SHAKER HEIGHTS, Ohio (WJW) — Shaker Heights is a city of around 30,000 people and one of the oldest suburbs of Cleveland.

There are 68 police officers on patrol.

A proposed charter amendment would change that and would instead put 35 mental health counselors on the streets and change how Shaker police operate and add more oversight.

“We’re proactively expanding our crisis intervention team. We’re setting up a department that can handle reactions to incidents that happen that may be bad which is setting up our civilian oversight board which is members of our community that is approved by our city council that would look over when police officers are using their gun or using force.”

Shaker Citizens for Fair Ticketing campaign manager Ethan Khorana says their drive is to combat an underlying bias in Shaker police against people of color.

The charter amendment would create a citizen-run oversite board, hire 35 mental health counselors, and create an online arrest and ticketing database.

He says most of the tickets and arrests in Shaker are against people of color.

“Right now, 71% of our tickets are going against black drivers…and close to 100 percent of police use of force is against people of color, and since 2020, over the past three years our police officers’ use of force has doubled,” Khorana said.

Khorana says their calculations show that expanding crisis intervention would cost about 3.5 million dollars and that estimate is based on a program currently used in Amherst, Massachusetts.  

He says the city could pay for it through its current 23-million-dollar budget surplus and by restructuring the police budget taxes would not have to go up.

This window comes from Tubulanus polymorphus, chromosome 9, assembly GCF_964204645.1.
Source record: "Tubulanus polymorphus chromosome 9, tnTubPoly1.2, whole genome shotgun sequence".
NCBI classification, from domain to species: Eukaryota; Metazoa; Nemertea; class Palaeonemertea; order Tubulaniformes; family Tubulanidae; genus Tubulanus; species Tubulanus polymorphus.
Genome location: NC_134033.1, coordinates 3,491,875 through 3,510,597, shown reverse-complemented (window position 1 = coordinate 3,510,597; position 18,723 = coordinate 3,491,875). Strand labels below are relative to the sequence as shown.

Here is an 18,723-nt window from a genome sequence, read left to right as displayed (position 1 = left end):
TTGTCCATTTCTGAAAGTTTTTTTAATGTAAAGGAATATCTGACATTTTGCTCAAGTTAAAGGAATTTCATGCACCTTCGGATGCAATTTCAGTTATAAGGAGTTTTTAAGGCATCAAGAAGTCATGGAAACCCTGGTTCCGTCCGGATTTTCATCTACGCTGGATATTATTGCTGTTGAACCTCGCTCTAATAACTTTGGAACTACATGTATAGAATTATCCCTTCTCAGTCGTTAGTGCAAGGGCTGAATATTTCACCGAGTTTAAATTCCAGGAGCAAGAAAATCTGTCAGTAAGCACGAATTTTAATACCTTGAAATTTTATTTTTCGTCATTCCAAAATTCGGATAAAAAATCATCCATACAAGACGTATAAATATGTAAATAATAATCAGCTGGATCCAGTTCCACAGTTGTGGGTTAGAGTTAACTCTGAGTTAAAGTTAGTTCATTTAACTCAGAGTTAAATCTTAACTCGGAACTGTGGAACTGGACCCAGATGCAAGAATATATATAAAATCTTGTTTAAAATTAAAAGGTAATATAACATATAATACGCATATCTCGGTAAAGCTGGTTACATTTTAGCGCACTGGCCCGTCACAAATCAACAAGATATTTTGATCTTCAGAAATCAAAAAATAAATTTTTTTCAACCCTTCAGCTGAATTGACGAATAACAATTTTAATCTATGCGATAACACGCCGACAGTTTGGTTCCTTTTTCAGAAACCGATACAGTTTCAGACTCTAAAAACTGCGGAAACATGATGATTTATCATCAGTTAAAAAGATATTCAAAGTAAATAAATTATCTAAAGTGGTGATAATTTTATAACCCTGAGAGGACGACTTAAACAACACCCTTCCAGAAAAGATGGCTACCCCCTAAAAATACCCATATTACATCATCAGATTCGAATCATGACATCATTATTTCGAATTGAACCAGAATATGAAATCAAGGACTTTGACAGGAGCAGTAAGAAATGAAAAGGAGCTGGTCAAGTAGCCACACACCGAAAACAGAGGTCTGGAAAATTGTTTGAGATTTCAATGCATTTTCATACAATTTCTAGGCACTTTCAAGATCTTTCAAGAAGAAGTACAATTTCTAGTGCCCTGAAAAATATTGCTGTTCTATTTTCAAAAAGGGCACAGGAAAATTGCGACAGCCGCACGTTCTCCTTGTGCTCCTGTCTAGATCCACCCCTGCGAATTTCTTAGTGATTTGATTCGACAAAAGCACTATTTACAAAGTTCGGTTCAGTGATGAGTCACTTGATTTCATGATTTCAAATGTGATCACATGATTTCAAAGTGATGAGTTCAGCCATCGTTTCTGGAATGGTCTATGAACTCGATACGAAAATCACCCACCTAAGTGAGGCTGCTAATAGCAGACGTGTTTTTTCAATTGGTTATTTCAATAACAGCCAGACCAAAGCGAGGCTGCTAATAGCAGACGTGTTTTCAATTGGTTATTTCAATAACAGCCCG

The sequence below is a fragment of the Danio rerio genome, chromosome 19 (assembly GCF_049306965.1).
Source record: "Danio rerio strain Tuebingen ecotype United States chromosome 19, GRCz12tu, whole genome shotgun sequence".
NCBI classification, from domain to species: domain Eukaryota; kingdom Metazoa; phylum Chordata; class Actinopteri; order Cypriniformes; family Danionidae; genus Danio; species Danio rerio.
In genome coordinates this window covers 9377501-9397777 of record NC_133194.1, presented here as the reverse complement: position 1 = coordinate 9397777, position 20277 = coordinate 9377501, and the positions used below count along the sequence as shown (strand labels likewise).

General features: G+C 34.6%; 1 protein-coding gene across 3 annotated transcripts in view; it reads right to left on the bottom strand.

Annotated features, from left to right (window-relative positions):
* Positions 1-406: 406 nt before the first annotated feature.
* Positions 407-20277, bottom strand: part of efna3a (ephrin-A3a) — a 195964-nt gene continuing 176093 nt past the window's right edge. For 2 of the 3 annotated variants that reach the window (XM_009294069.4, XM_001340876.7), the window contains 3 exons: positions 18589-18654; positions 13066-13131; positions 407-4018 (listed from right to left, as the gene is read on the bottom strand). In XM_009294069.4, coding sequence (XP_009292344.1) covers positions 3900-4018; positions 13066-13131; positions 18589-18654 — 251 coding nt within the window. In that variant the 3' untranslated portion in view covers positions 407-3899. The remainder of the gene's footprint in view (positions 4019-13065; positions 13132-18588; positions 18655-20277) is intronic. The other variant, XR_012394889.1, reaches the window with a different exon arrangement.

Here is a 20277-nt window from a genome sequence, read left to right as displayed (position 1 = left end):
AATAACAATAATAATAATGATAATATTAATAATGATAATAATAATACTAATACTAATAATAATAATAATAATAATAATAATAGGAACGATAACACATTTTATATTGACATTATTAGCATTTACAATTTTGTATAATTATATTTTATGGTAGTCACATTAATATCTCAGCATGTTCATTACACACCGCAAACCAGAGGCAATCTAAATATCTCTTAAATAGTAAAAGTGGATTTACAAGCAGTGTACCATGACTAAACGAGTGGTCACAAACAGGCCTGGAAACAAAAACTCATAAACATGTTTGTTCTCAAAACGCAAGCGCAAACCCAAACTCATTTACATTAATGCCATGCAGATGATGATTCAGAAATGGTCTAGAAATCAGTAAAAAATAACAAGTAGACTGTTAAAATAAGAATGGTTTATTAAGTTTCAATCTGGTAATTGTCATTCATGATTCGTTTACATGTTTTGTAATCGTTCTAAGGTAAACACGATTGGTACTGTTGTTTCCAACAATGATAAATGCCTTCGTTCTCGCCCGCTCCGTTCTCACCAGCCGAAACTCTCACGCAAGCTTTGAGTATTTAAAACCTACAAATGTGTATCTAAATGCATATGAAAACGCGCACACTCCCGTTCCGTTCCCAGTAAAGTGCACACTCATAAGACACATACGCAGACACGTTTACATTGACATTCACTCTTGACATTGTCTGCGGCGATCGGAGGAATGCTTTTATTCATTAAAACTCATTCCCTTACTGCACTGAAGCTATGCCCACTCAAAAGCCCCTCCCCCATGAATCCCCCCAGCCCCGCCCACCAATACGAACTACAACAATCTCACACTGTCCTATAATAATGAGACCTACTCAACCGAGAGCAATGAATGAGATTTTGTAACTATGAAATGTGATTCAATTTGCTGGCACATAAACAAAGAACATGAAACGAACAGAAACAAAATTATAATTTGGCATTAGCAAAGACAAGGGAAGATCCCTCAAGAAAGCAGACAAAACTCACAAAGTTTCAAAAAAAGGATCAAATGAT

But the City of Shaker and its police force dispute all of the claims.

Shaker’s police chief says they are not targeting anyone.

Chief Wayne Hudson says the department in 2015 specifically looked at claims of bias and restructured how the department initiated traffic stops.

He says 84% of the tickets they issue are for non-Shaker residents.

“They decided to get away from non-hazardous offenses and concentrate on hazardous offenses, speeding, running stop signs and lights. So what we concentrate on is hazardous behavior, not race. That’s what we’re stopping; that’s what citing,” Chief Hudson said.

Chief Hudson says the fine print in the charter initiative would be disastrous and make things unsafe.

He says hiring counselors would mean the elimination of 35 police officers, which is about half of the force.

He says the oversight board would get rid of elected control over city police and other services.

And he says it would cost more than $6 million a year more than the current police budget.

Chief Hudson says the department already has a counselor on staff to help with mental health calls, has always been open to community involvement, and is proactive in handling complaints from anyone.

He says the claims they make in their push for change just don’t add up.

“I’ve done the research. I’ve taken a hard look at the numbers. We don’t have the kind of problem that we’re asking for in this initiative. What he has is a solution in search of a problem for them to put together this ballot initiative that is untested. There is not one jurisdiction nationwide, not one that has everything that he’s asking for so why should Shaker Heights be a social experiment,” Chief Hudson said.

Khorana says their group is actively collecting signatures and hopes to have the necessary number very soon. 

If successful, the initiative should go on the ballot in November.

Read the city’s position on the charter amendments here.

Read the ballot language.